The ICJ’s Rohingya ruling could affect the geopolitical global order
Dr. Azeem Ibrahim
The ruling of the International Court of Justice (ICJ) in January calling on Myanmar to undertake a set of Provisional Measures to protect the Rohingya minority could indirectly have a major impact on the global order.
The first important aspect of the ruling is the setting of the precedent that the ICJ, and by extension the UN enforcement apparatus, have jurisdiction in this case. This was established not merely by legal fiat in the court, but politically by the presence of the civilian leader of Myanmar, Aung San Suu Kyi, who unexpectedly volunteered to come before the court on behalf of her country. It was also notable that she did so with the blessing of the military establishment, which is the principal party accused of genocide here.
The Court will likely take years to adjudicate the respective claims of The Gambia, which brought the case before the court, and of Myanmar. But in appearing before the court, Suu Kyi recognized the Court’s standing to pass judgment on the question. It subsequently took the Court only two months to conclude that there continues to be an acute risk of genocide being committed in Myanmar’s northwestern Rakhine state against the Rohingya, before getting to the question of whether what happened so far does amount to genocide.
The major question that follows is that of enforcement. The responsibility of enforcing the ICJ order on the Provisional Measures falls on the UN Security Council.
Myanmar’s initial response to the order was that it is already meeting these requirements. This was expected. The first test of this claim will come when Myanmar delivers its first report on the developing situation in accordance with Measure 4. Meanwhile, the Security Council has decided to take no further action on the order at this point – mainly on a veto from China, which is backing Myanmar on this matter. This was also expected.
At this point, and until Myanmar is in flagrant breach of the order, this decision of the Security Council is just about tenable. The question is what happens if and when Myanmar falls foul of the requirements of the court order in the future.
If UN Security Council history is anything to go by, nothing will happen. The permanent members, in this case China and also possibly Russia, will likely continue to wield their vetoes in much the same ways the US does when it comes to protecting their respective client states.
But the situation this time will be legally different. This will not be merely a question of the political will of the Security Council, or whether it can agree to anything. It will be a question of whether the Security Council will meet its legal obligations under the international laws and charters under which it exists, to enforce a court order issued by the ICJ.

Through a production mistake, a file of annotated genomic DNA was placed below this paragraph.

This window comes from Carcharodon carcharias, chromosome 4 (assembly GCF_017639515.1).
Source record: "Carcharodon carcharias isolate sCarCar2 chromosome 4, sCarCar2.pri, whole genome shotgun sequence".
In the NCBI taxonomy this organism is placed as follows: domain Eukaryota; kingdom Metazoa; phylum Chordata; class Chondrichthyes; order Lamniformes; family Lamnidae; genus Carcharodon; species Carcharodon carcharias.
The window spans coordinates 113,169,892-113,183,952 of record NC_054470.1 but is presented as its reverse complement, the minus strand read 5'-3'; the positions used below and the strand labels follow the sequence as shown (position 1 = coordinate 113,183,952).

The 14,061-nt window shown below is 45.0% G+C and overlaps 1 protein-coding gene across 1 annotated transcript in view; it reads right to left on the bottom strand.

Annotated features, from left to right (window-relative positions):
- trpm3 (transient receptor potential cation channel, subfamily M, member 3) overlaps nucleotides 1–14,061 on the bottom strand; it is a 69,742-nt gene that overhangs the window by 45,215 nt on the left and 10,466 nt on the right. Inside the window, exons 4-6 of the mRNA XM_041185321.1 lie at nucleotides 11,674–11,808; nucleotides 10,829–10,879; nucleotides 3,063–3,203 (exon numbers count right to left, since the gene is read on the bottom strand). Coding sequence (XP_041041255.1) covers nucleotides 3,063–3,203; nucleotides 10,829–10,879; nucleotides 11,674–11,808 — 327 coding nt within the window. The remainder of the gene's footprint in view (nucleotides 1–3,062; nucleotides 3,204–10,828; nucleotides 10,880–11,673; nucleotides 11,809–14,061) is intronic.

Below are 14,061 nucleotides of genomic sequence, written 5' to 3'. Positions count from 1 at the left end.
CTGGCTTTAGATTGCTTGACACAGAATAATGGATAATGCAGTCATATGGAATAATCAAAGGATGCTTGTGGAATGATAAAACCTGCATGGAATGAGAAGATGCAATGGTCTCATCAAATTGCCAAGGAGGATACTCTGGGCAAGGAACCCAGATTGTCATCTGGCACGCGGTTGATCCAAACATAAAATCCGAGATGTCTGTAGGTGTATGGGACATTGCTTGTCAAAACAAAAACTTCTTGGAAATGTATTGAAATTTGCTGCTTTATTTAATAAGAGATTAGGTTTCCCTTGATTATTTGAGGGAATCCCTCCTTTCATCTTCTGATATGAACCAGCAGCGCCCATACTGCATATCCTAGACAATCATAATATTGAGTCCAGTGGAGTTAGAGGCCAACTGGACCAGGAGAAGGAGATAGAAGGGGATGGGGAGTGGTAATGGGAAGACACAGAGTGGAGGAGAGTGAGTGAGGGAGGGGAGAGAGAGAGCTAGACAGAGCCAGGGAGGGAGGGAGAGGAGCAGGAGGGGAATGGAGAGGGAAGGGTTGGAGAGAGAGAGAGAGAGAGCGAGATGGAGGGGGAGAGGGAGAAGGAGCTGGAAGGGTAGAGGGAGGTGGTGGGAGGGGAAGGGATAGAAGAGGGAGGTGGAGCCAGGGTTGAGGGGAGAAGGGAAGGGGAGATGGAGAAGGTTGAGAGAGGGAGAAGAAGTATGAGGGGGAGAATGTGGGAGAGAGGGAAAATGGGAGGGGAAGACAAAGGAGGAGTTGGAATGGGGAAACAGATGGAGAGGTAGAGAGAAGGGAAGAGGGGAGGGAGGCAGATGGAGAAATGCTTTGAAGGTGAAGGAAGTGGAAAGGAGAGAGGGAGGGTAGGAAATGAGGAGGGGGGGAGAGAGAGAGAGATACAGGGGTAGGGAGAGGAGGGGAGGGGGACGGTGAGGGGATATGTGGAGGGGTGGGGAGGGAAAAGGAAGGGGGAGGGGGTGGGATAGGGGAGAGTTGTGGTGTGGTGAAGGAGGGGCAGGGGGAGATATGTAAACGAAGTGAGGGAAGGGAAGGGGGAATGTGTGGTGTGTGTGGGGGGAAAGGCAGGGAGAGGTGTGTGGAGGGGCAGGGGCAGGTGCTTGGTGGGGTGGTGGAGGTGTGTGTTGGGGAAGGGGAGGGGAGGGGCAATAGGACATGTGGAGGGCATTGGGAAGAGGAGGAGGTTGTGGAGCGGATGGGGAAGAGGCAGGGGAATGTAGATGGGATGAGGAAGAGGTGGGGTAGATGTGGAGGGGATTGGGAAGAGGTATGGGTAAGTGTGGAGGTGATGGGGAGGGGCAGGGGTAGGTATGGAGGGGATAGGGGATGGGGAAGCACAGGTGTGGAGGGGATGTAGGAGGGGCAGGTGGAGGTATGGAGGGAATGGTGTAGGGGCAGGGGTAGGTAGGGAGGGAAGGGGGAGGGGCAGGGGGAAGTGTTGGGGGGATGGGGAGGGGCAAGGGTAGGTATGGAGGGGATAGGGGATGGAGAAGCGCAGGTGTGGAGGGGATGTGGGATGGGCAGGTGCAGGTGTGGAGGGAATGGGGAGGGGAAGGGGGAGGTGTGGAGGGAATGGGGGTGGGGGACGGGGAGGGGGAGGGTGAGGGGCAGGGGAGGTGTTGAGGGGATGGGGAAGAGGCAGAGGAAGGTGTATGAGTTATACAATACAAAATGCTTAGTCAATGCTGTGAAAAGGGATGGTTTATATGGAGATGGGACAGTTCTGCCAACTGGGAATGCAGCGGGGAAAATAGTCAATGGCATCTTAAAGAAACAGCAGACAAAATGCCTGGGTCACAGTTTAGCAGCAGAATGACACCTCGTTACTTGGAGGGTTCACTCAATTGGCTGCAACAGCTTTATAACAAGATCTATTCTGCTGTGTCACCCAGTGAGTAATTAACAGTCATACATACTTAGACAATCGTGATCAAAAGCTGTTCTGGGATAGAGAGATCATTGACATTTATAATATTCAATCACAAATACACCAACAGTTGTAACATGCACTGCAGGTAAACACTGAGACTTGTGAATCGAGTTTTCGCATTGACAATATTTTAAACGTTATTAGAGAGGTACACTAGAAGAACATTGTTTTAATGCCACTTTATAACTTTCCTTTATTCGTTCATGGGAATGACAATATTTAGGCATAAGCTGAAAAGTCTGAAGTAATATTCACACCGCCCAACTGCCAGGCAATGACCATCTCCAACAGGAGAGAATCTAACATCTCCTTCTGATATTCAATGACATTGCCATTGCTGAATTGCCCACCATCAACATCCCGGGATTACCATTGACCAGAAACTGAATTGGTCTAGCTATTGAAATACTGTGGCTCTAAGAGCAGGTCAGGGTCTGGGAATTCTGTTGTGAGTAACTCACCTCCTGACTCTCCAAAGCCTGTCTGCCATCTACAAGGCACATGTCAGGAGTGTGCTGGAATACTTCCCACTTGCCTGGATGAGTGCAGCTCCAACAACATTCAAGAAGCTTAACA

In other words, if China or Russia choose to wield its veto on the question of enforcing ICJ orders, they would be challenging the legal foundation underpinning the existence of the UN and the Security Council themselves, as well as their own nations’ lofty standing and their right to veto in the Security Council.
This puts the very concept of international law in a precarious position. On the balance of probabilities, Myanmar will fall foul of the ICJ sooner or later. When it does, China will most likely prevent the Security Council from meeting its legal obligation to enforce an ICJ order.
If both those things come to pass, we will suddenly find ourselves in a very different geopolitical arena – an arena where even the pretense of there being an international law will have been dispelled.
Such a scenario could develop in a number of different directions. Whichever way things do go, this will mark a fundamental shift in the waters of international relations, and the global order as it stands will likely face a considerable upheaval.
As the dominant player and beneficiary of the current order, the US is obviously the player with the most to lose in this new environment. The new environment may also afford the US new opportunities, but the chances that the country will be able to maintain its current prominence in international affairs are rather remote.
Ironically, if China is the player who brings about this transformation of the geopolitical field, it is even less likely to benefit than the US. China is happily on an upwards trajectory within the current world order, a rise that owes more to economics than it does to military might. China’s integration in and dependence on the world economy makes it much more vulnerable than the US to a global geopolitical realignment, while its relative military weakness means it will be much less able to exploit any opportunities that may arise from it.
Conversely, Russia would almost certainly stand to gain. Economically, Russia is losing badly in the current environment, and it has little stake in the current order from that point of view.
Militarily, Russia maintains probably the highest ratio of military to economic power of any major country.
Add to this the fact that it is already a master of asymmetric conflict and profiting from chaos, and you might expect that Russia would be even more keen on wielding a veto against the ICJ than China. Not necessarily for its love of Myanmar. Just to sow further chaos in what it perceives to be America’s world.